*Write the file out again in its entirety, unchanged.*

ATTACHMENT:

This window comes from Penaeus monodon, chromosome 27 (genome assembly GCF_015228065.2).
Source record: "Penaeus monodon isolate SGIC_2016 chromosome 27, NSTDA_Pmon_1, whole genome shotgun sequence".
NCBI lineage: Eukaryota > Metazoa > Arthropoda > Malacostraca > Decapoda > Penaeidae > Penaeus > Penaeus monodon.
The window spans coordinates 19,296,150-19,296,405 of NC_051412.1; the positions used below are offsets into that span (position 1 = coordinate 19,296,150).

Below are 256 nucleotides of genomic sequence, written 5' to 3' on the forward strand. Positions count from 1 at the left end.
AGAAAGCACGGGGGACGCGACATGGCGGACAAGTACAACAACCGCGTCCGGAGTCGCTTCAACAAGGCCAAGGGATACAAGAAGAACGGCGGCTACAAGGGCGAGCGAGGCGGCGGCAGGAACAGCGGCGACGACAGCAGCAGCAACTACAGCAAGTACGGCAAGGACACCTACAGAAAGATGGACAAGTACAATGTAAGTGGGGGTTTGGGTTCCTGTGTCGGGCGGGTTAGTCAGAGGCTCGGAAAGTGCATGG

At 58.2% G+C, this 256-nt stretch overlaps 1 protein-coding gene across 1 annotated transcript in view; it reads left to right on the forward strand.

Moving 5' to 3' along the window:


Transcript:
This window comes from Penaeus monodon, chromosome 27 (genome assembly GCF_015228065.2).
Source record: "Penaeus monodon isolate SGIC_2016 chromosome 27, NSTDA_Pmon_1, whole genome shotgun sequence".
NCBI lineage: Eukaryota > Metazoa > Arthropoda > Malacostraca > Decapoda > Penaeidae > Penaeus > Penaeus monodon.
The window spans coordinates 19,296,150-19,296,405 of NC_051412.1; the positions used below are offsets into that span (position 1 = coordinate 19,296,150).

Below are 256 nucleotides of genomic sequence, written 5' to 3' on the forward strand. Positions count from 1 at the left end.
AGAAAGCACGGGGGACGCGACATGGCGGACAAGTACAACAACCGCGTCCGGAGTCGCTTCAACAAGGCCAAGGGATACAAGAAGAACGGCGGCTACAAGGGCGAGCGAGGCGGCGGCAGGAACAGCGGCGACGACAGCAGCAGCAACTACAGCAAGTACGGCAAGGACACCTACAGAAAGATGGACAAGTACAATGTAAGTGGGGGTTTGGGTTCCTGTGTCGGGCGGGTTAGTCAGAGGCTCGGAAAGTGCATGG

At 58.2% G+C, this 256-nt stretch overlaps 1 protein-coding gene across 1 annotated transcript in view; it reads left to right on the forward strand.

Moving 5' to 3' along the window: